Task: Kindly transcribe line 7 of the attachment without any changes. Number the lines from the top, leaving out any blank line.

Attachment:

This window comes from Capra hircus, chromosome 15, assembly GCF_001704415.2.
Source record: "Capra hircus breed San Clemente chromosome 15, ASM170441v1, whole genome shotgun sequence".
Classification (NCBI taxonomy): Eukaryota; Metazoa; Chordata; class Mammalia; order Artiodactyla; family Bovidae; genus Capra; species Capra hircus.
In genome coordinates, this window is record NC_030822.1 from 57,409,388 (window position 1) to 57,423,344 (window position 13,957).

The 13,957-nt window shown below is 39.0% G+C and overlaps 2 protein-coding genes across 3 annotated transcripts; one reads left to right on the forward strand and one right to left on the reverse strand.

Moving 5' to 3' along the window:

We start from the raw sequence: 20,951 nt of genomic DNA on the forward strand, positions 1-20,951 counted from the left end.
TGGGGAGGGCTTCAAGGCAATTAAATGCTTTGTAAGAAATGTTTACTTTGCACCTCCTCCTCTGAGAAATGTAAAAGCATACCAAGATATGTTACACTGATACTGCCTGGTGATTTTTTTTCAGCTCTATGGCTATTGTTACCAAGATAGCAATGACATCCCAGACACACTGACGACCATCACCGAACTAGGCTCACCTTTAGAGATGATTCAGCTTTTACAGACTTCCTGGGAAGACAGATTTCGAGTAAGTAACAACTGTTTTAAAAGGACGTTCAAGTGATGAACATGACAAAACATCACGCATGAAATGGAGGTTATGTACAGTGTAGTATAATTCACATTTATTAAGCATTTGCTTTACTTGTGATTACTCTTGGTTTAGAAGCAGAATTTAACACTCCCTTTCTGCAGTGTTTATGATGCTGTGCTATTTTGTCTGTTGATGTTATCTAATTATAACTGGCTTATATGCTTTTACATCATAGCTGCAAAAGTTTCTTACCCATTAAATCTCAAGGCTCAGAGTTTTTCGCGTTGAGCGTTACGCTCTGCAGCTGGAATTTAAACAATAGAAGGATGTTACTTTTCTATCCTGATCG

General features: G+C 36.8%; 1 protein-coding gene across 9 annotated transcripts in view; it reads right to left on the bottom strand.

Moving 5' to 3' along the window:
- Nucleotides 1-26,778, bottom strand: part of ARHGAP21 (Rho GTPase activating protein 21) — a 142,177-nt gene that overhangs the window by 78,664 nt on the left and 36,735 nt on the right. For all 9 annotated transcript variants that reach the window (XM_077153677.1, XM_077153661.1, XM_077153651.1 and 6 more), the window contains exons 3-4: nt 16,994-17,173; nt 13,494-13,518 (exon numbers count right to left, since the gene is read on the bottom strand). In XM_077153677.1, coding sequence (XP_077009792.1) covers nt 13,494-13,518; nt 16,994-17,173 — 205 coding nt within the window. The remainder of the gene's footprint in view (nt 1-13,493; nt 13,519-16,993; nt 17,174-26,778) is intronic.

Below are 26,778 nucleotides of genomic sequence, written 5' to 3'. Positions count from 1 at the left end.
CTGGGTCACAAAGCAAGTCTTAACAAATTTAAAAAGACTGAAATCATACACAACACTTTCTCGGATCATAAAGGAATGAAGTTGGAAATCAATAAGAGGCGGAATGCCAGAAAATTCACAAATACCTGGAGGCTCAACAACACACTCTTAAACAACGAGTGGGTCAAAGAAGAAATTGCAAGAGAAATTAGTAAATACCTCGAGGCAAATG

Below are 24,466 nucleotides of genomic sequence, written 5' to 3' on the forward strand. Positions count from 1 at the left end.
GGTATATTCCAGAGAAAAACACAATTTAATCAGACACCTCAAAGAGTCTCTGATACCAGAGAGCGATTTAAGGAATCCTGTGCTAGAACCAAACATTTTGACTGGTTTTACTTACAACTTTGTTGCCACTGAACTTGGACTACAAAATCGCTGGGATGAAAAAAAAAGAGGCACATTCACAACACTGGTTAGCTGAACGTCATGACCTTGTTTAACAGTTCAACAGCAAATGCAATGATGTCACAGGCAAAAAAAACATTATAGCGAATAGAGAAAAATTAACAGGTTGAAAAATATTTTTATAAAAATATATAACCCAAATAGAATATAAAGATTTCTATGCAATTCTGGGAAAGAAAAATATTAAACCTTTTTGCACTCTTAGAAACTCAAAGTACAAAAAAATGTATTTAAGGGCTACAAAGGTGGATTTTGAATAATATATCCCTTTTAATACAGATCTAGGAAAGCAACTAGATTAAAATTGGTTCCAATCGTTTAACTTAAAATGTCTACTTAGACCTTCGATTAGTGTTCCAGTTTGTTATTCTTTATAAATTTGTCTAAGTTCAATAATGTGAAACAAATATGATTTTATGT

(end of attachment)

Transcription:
We start from the raw sequence: 20,951 nt of genomic DNA on the forward strand, positions 1-20,951 counted from the left end.